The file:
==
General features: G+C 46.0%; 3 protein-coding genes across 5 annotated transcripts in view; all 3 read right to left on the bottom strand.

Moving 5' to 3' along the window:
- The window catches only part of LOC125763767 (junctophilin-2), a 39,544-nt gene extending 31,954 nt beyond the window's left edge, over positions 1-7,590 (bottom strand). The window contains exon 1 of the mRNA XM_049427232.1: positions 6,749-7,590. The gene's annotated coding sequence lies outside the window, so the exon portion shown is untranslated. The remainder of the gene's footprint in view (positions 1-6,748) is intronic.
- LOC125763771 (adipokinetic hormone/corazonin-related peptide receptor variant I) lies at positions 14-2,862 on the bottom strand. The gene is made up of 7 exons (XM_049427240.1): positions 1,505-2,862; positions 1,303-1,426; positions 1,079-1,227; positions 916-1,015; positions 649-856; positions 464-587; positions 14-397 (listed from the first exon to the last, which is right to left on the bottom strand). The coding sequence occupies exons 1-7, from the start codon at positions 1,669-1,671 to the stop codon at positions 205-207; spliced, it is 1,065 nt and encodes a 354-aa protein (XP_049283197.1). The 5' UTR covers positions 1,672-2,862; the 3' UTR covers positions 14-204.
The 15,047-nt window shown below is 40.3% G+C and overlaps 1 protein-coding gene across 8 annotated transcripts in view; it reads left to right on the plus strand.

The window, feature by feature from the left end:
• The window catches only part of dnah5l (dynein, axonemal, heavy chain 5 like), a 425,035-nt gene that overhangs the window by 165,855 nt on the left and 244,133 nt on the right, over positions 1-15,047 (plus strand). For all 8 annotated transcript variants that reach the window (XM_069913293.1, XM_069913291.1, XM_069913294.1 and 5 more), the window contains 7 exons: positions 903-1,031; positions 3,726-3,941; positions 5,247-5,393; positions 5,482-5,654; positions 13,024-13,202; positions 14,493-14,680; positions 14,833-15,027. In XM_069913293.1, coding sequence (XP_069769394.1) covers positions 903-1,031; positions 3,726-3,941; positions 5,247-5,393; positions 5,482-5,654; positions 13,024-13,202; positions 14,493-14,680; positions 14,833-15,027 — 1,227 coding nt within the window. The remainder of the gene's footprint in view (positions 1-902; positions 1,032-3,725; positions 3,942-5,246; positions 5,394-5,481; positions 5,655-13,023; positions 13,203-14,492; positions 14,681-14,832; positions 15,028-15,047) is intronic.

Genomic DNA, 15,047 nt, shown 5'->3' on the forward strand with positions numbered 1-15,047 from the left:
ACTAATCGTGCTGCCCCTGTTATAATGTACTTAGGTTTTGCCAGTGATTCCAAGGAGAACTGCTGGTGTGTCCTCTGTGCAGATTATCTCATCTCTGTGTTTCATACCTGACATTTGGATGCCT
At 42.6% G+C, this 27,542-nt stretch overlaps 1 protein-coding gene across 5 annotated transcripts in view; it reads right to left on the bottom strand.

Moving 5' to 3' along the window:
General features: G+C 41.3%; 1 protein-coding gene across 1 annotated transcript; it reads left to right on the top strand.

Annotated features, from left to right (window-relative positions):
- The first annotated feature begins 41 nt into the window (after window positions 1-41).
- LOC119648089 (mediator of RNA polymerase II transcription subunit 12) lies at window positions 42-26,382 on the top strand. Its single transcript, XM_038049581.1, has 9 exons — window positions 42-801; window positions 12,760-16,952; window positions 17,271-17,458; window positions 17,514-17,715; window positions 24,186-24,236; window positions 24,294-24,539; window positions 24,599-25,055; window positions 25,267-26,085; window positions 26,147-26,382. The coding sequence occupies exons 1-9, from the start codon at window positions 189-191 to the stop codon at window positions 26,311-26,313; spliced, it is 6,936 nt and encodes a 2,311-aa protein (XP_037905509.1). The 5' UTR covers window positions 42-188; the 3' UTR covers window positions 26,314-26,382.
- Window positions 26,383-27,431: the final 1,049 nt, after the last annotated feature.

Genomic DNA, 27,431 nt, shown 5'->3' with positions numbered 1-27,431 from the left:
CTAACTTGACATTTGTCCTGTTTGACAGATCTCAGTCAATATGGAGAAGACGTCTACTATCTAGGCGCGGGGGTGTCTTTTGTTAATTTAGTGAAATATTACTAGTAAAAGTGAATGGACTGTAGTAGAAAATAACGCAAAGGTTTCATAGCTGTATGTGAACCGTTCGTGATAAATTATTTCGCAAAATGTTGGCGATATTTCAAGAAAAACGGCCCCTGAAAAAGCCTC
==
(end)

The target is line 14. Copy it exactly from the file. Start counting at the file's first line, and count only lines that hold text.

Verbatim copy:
- The first annotated feature begins 41 nt into the window (after window positions 1-41).